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Corky’s words of wisdom for after when the sun sets on a career

I was recently asked to write an advice piece to younger, up-and-coming surf stars on how to avoid the disasters of the big financial fall off when the glory and limelight years of their surfing careers come to an end, and the prize money and sponsorships dry up.

And they will.

Kelly Slater may have an argument to this, but that dude is far from the norm and you can’t count on being on the pro tour into your eighties like he seems to be aiming for.  Surfing is a young person’s sport for the most part.

With the big wave tour now happening, it does open the door for people being able to compete and draw sponsorships at older ages than before.  But still, no matter how great you are, at some point it’s going to taper off and come to an end, trust me on this.

It was pointed out to me that there are some fairly well-known surfers who are, for the most part, penniless and living on the streets. So, how to avoid that kind of thing is the question for the day.

Surfing is just like any other sport, so this holds true no matter which one we are talking about.  Your big money producing years range from the late teens through mid-thirties, if you are lucky to have a long and successful career.  And during those years, especially the middle of them when you are at your peak, it is really easy to think that this kind of income is going to last forever.

When you are 25, it seems impossible that you will ever be 45.  You are superhuman and life is wide open.

This is when you need to also be super smart and realize that, even though you don’t think it’s gonna happen, one day this income is gonna be gone.  And what are ya gonna do?

It can come as a huge shock, too.  It can come early in the event of a bad injury or something of that sort.  And most companies only want to use the hottest young talent in their ads.  Their big market is teenagers, so they advertise to that demographic.

As an example, when I was in my 40s I was still a very well-known surfer.  I was in a number of national television commercials, including a series of them for Miller Lite Beer.  One day I was out reading for a part in something and I ran into a guy who told me that his son was a pro surfer.  I had not heard of this guy and it turns out he was like No. 60-something in the rankings.  But he had a $600,000-a-year sponsorship from one of the big surf companies.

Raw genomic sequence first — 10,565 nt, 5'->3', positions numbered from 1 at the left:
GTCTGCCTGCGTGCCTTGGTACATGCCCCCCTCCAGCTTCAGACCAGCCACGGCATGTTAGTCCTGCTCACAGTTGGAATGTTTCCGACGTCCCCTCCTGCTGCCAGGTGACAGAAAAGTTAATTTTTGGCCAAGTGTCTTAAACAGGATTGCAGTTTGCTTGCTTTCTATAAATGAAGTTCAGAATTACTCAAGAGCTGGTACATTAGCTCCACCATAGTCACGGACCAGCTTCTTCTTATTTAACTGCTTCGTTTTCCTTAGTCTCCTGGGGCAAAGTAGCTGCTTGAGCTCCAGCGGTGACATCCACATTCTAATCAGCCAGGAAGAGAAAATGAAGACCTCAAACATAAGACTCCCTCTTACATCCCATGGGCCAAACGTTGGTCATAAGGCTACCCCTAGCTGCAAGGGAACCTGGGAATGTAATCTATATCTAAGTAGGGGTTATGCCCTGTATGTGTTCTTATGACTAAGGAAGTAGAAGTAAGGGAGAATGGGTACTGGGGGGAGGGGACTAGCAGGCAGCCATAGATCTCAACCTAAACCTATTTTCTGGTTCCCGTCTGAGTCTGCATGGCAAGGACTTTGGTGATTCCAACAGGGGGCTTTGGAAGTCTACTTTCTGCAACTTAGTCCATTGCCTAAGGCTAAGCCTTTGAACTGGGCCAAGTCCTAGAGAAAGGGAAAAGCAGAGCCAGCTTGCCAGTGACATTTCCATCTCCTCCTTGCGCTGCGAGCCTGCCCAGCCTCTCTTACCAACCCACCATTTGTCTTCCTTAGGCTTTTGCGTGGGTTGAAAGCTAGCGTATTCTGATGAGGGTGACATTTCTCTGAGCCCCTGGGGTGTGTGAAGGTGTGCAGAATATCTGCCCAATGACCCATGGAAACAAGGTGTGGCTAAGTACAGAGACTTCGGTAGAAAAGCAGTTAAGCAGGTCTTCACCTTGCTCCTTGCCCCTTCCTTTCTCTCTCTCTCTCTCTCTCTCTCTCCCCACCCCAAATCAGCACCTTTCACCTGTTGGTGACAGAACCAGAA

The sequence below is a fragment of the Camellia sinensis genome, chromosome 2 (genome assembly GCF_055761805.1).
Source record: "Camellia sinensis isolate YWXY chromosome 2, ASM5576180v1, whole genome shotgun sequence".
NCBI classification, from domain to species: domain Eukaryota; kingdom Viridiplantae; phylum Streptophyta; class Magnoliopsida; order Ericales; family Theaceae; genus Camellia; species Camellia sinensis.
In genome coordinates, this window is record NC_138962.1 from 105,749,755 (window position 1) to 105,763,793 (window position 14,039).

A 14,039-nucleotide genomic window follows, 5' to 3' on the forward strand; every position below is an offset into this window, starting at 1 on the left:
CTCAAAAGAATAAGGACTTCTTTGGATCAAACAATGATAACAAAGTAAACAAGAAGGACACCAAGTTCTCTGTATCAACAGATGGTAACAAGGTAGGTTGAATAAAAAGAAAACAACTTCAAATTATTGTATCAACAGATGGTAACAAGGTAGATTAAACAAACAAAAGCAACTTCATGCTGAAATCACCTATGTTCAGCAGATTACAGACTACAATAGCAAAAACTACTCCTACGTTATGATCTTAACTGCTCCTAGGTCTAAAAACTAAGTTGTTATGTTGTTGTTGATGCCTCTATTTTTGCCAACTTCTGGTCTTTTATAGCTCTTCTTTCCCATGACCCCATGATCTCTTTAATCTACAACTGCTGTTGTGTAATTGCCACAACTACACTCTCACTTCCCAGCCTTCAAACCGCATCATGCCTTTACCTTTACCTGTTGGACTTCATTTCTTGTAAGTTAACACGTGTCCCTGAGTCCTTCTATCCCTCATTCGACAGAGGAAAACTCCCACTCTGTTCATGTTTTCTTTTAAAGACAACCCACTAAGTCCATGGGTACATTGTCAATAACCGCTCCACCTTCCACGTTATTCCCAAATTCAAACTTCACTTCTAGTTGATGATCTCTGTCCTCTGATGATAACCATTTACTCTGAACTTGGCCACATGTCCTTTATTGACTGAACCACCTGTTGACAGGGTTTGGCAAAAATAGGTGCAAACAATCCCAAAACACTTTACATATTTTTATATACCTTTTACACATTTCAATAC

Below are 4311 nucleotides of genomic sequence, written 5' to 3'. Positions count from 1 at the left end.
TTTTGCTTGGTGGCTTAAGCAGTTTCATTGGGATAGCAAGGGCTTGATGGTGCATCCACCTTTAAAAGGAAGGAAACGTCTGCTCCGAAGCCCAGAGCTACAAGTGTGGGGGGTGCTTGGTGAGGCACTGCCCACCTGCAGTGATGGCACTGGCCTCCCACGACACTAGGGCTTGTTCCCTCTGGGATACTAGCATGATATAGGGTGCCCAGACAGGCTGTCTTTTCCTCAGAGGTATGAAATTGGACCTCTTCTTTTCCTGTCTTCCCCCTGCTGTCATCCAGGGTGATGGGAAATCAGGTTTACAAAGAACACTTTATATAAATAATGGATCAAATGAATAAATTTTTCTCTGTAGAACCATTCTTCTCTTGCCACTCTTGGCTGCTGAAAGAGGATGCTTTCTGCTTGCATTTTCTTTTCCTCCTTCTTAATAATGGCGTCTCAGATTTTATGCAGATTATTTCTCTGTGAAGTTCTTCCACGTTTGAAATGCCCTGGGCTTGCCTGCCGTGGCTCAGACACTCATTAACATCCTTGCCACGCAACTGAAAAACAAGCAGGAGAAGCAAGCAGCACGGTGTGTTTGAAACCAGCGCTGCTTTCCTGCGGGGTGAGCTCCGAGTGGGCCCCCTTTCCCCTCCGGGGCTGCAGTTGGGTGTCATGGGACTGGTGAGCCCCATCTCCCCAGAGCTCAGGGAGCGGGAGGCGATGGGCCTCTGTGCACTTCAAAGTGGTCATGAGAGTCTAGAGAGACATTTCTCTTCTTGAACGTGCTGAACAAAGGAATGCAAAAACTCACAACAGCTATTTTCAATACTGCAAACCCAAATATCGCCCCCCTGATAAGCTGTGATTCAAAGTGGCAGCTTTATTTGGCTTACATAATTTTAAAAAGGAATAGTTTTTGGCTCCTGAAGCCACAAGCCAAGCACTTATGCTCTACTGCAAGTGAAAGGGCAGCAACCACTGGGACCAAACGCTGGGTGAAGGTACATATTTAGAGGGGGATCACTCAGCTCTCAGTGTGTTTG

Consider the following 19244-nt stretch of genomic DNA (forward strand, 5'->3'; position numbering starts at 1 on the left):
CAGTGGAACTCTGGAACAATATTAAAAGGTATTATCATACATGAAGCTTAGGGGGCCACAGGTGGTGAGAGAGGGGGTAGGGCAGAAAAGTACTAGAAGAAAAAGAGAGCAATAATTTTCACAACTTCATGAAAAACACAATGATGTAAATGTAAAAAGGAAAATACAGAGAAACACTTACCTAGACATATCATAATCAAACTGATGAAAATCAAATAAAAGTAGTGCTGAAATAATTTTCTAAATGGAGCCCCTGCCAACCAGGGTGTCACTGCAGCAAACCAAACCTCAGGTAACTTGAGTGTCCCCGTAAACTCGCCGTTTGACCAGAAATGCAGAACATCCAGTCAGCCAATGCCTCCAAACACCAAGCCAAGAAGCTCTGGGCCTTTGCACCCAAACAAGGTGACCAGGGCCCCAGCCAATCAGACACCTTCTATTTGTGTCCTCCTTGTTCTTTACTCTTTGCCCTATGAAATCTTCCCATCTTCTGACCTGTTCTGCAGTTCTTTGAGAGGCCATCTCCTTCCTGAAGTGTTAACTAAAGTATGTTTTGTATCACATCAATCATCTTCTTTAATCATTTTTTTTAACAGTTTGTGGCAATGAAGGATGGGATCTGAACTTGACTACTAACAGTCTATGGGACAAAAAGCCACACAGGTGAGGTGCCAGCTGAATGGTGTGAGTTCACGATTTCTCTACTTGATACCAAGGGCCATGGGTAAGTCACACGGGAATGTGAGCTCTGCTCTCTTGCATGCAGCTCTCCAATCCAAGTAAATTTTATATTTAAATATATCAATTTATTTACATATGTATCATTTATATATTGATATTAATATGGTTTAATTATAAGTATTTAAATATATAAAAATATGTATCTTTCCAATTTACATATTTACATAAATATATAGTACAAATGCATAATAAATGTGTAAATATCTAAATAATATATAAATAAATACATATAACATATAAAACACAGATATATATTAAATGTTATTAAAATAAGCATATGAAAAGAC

At that time, I was lucky to get a free bar of wax.

Corky Carroll in a Miller Lite Beer commercial in the 1980s. (Courtesy Corky Carroll)

I am pretty sure the surf industry has come down a bit in the big money deals for pro surfers too, so if you are fortunate enough to get where you can pull down some big bucks these words are for you.  Put a large amount of what you are making now toward ensuring you will be able to survive after the party is over and the lights go out.

Buy a home, and if you can pay it off even better.  Having a home and no house payment is huge.

My mom always told me to stay away from fast cars and fast women, advice I totally ignored.  But, looking back, that is really good advice.  I really did not need those Porsches and Jaguars that I wasted a ton of money on.  You don’t either.

I can’t tell you where or how to invest, but that is exactly what you should do.  If you don’t know where to put your money, find somebody trustworthy who does know and get some help.  But don’t just spend it all in a blaze of glory and think it’s still gonna be there tomorrow.

Now, to those who are in the surfing game, but not at the level to be pulling in the big bucks.  If you plan on staying in surfing after your competitive years, then it’s time for you to think of exactly how you are going to be able to do that.  This is not easy either.

Good jobs in the surfing industry are not as bountiful as they might have been in years past.  You need skills of some sort.  Can you sell?  There is always work for people who can sell stuff.  In surfing or anywhere else.

During one lull in my life, I sold cars.

Or another way is to come up with a business that is successful and be your own boss.

Don Craig, amazing surfer and cool dude, is a great example of this.  For years he was a sales rep for a number of surf companies.  Through this he saw an opening in the market that he would plug into, the highly neglected geezer demographic.  So he started making “Old Guys Rule” T-shirts.  They went so well it became a super successful company and his years of being a sales rep were over.

Find something you can do and take it from there.

The key thing is don’t just do nothing and think you will be OK later because you are OK now.  Prepare now and be happy later.  The “golden years” are closer than you think.



Q. I recently moved to Orange County from Florida and was wondering what time of year you get the best surf here, and which would be the best spots.  We are still unpacking, so I have not had a chance to explore yet.  Any suggestions would obviously save me some time and gas.

– Morton Fulbright, Orange

A. Always happy to save a fellow surfer some gas money.  Our area is lucky to get surf all year and has many great spots to choose from.

The key is that certain areas work better on certain swell directions.  South swells are predominant in summer and the good part of that is pretty much the entire county works on a south.

The premier spots would be the points just to the south of San Clemente, depending upon your ability level.

Winter is different. We get swells from the west and northwest, and for the most part Catalina Island blocks off most of the southern half of the county, so the best bet is the beach breaks on the northern end.

Huntington Beach seems to always have surf, no matter what direction.

Good luck and welcome to the O.C.

Source: Orange County Register

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